Manitoba First Nations settle lawsuit over 2011 flooding, evacuation


Published on June 16, 2017

WINNIPEG — Residents of four Manitoba First Nations displaced by flooding in 2011 have settled a class-action lawsuit with the province and federal government.

Flooding six years ago forced out several thousand residents from Lake St. Martin, Dauphin River, Little Saskatchewan and Pinaymootang First Nations — some have not returned home to this day. 

The lawsuit alleged the province "knowingly and recklessly" caused the disaster in their communities by diverting too much floodwater into Lake Manitoba.

It also alleged the government didn't give them enough warning about the flooding.

The law firm McKenzie Lake says in a statement the settlement was reached after "difficult and protracted negotiations."

It still needs to be approved by the court.

"We are very pleased with the settlement, and we commend Manitoba and Canada for entering into good-faith negotiations and for ultimately agreeing to the terms with us," the law firm based in London, Ont., said.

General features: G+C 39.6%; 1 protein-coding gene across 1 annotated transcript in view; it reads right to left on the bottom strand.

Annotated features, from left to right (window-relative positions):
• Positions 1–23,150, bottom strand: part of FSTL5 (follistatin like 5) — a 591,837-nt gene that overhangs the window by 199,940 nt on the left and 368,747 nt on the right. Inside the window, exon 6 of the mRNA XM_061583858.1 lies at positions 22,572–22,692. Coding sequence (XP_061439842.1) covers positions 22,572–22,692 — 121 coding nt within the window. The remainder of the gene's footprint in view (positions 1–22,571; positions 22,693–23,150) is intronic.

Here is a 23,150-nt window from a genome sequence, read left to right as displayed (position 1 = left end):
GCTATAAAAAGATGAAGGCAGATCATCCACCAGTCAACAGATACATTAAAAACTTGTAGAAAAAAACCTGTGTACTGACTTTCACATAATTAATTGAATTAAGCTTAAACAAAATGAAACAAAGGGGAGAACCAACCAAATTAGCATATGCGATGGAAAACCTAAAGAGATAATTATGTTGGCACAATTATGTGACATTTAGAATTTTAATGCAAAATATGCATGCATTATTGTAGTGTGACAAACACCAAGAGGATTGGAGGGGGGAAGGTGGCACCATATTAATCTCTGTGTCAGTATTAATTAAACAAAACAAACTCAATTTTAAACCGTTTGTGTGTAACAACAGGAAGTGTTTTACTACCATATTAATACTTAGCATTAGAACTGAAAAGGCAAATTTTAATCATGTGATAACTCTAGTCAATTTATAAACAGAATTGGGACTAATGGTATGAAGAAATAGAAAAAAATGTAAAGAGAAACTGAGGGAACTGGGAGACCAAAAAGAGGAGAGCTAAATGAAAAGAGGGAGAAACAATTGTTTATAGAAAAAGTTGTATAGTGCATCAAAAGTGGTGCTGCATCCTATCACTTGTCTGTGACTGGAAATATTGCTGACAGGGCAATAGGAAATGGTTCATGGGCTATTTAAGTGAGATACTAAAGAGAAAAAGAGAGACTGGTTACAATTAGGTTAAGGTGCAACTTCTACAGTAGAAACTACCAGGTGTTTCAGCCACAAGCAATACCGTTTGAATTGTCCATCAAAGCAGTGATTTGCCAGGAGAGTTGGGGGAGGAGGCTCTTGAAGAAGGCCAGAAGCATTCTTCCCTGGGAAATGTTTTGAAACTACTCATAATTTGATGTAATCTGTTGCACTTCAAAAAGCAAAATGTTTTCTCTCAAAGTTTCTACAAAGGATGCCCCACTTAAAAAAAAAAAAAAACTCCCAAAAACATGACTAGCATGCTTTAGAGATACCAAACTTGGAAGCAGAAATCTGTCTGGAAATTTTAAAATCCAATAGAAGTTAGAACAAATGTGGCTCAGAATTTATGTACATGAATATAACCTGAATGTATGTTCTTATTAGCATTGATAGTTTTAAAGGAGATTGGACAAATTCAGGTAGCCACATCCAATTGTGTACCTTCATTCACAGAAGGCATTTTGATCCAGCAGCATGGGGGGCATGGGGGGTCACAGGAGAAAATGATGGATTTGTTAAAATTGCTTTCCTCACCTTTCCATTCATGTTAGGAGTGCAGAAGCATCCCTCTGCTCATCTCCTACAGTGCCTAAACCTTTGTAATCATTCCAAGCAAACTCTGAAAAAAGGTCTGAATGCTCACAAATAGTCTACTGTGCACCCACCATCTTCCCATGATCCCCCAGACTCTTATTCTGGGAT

Clifford Anderson of Pinaymootang First Nation and a member of the class-action steering committee, said the settlement is in the best interests of residents. 

"It has been six years since the flood happened and it's time for our members, our elders and our young people to move home and move on."

Manitoba saw record spring flooding in 2011 and the province struggled well into the summer to contain the Assiniboine River. Officials operated the Portage Diversion — a channel that funnels water from the river into Lake Manitoba — over its design capacity.

Provincial flood forecasters argued the flood was one of the worst on record and they did nothing that artificially raised water levels.

Just over 1,000 residents from Lake St. Martin First Nation are still out of their homes waiting for the reserve to be relocated and rebuilt.

The Canadian Press